Planning to Resign?
Take Vocational Aptitude Tests First!

Stop Yourself from Doing Something You’ll Later Regret

Get Guidance for the Right Career Decisions with Vocational Aptitude Tests

At this point, taking Vocational Aptitude Tests may be the last thing on your mind. Your stuff is packed, your resignation letter is ready, and you’ve willed yourself to resist any negotiation tactics your boss has in his arsenal. You just want to quit your job because you’ve had enough. You’re drained. You’re bored. You feel like life is just passing you by.

Hold up!

Before you make a decision that you’ll later regret, why don’t you engage the services of a vocational counselor first?

When your emotions are at a high, it’s easy to make snap career decisions that you’ll later regret. Remember, the economy is terrible, and jobs are scarce. Pay cheques are getting smaller and smaller over the years. You’re already settled in; you have work, there’s food on the table --- there’s no need to rock the boat. The grass may not be greener on the other side of the fence.

You need some good old fashioned soul searching

Ask your counselor to give you a couple of job aptitude tests. These are psychological exams that measure your inclinations and competencies for different kinds of jobs. The word aptitude comes from the Spanish word “aptitudo” which means “fit.” A vocational aptitude test can help you find out whether you are in the right line of work or whether a career re-think should be in the cards. Test results, plus the experience of an excellent vocational counseling professional, is better decision-making that merely is reacting from your gut.

What can you expect from vocational aptitude tests?

There’s no one specific answer to this as there are many kinds of career aptitude tests, and each type approaches the dilemma from a different perspective.

Personality traits: Some tests act like your regular personality inventory; it asks you where you fall on the spectrum of two opposing personality traits. Afterwards, based on your profile, the test would assign you to which job or profession you fit in best. If you tend towards quiet and reserved, for example, and are far from being a people person, then perhaps being a writer or a store inventory clerk is more your line of work. If you’re gregarious and eager to be where the crowd is, then you can be an event planner, maybe even a campaign manager for a famous politician. The rationale is: different jobs require different dispositions, and you need to find out which role fits yours.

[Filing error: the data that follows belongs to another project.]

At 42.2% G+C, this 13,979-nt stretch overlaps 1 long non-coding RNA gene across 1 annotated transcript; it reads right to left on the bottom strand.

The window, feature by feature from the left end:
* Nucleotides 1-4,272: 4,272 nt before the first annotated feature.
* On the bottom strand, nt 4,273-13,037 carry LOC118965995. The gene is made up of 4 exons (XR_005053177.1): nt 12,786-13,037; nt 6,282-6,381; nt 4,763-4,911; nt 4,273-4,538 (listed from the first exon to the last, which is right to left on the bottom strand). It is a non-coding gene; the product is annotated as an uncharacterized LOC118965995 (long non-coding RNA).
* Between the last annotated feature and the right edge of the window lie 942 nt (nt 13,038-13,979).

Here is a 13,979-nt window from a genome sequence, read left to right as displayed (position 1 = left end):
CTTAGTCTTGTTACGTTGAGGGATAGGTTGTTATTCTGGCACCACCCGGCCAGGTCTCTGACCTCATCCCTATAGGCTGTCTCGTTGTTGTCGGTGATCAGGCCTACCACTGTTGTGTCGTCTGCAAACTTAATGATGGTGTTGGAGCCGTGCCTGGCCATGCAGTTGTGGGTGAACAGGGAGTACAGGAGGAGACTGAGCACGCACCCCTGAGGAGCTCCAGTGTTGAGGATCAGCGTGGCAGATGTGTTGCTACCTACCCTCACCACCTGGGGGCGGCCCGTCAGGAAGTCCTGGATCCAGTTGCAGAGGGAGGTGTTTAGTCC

Abilities: Other job aptitude tests measure abilities instead of personality traits. When you take them, they would feel no different from your SATs, or even the qualifying exam you chose when you first applied for the company. These tests try to surface where you’re good at. Are you good at diffusing conflicts among your friends and family? Then a divorce mediator may be an excellent career choice for you. Are you an achiever when it comes to the sciences? Then perhaps a biologist or a chemist, depending on your orientation. If you’re good at designing a room and mixing/matching colors, maybe then you can be an interior decorator.

Your Environment: Lastly, vocational aptitude tests can measure the kinds of environments and people that you might enjoy working in and with. While the first two types of aptitude tests focus on variables within the person, this type focuses on variables in the work setting. Do you like working in chaotic environments where there’s a lot of adrenaline rush going? Then perhaps you can make a killing at the stock market. If you prefer neat and organized work environments, then maybe emergency settings are not your cup of tea. The point is: you must be in a job that resonates with your likes and preferences; otherwise you’ll go crazy in no time.

In conclusion, don’t resign from your place of work on an impulse. Bad career decisions impact your life as a whole, will make you deeply unhappy, and may even keep you broke for months and months. Instead, approach the problem with a level head. Consult a vocational counselor and ask for occupational aptitude tests. The more informed a decision you make, the better off you’ll be.


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